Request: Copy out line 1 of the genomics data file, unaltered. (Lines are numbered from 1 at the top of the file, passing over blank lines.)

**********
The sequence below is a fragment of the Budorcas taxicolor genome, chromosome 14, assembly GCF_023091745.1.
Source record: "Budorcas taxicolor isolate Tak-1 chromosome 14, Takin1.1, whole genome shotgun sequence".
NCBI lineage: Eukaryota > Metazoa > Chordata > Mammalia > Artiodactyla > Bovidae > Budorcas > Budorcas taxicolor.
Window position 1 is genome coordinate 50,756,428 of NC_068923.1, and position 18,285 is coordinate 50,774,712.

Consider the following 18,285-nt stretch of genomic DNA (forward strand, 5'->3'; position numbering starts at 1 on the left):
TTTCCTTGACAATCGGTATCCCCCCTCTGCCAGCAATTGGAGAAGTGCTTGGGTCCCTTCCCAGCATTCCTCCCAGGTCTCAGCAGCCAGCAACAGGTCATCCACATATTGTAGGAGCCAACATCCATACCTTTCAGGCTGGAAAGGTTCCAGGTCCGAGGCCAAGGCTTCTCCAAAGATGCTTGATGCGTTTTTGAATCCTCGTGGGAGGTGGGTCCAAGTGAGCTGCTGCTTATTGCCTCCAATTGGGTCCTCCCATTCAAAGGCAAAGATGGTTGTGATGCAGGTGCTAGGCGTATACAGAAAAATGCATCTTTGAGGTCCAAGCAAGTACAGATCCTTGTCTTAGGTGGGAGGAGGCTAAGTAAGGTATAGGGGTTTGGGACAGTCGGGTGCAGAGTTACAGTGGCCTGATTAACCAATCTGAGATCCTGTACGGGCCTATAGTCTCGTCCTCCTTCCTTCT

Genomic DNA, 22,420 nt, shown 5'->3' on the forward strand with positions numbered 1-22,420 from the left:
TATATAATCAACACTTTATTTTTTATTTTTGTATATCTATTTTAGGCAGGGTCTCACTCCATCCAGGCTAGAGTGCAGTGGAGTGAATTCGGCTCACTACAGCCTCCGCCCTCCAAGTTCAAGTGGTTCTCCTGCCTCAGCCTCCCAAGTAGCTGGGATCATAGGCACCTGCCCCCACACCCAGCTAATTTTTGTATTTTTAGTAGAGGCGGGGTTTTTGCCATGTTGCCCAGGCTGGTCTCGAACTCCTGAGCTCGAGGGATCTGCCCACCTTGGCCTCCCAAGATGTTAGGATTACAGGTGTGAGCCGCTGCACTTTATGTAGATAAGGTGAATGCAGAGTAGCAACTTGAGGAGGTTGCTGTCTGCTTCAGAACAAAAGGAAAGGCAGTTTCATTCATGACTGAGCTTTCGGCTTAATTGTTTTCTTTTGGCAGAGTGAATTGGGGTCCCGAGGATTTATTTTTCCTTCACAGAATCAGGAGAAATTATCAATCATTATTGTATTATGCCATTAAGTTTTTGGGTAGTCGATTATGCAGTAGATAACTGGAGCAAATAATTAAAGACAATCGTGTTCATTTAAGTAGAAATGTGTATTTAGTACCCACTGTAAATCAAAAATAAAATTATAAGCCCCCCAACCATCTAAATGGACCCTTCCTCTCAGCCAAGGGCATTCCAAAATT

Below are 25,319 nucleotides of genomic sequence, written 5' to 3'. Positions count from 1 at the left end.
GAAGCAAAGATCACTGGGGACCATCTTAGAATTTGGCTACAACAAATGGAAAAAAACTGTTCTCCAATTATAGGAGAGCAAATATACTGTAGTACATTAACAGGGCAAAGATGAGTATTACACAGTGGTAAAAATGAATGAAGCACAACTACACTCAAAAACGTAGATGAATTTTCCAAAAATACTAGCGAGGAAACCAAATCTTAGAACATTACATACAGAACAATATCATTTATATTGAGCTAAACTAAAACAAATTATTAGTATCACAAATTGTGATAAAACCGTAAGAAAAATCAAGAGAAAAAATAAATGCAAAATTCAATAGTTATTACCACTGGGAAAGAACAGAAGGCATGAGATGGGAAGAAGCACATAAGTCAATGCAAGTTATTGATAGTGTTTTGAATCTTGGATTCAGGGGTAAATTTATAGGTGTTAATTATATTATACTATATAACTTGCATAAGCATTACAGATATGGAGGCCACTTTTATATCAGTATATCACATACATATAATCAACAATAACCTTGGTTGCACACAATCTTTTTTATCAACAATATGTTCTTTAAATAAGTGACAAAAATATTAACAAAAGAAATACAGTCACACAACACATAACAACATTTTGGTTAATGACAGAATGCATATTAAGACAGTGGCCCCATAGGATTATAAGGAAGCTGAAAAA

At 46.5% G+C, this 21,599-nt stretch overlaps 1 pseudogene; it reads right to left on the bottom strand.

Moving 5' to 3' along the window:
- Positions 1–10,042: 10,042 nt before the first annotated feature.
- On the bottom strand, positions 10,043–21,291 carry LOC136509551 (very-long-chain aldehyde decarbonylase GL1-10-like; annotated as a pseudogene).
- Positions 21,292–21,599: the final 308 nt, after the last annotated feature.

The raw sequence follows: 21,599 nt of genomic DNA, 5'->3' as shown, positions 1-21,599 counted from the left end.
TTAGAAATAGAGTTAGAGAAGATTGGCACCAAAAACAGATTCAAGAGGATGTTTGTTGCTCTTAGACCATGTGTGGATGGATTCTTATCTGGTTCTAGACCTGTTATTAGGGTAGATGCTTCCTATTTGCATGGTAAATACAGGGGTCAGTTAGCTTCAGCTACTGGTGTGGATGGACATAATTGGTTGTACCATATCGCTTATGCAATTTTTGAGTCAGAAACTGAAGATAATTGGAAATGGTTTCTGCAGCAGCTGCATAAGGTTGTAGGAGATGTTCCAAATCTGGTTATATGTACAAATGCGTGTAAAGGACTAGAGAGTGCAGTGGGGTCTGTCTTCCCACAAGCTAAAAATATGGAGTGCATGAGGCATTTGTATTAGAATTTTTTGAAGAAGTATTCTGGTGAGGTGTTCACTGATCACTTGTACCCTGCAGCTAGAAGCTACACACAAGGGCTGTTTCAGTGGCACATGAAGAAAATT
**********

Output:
The sequence below is a fragment of the Budorcas taxicolor genome, chromosome 14, assembly GCF_023091745.1.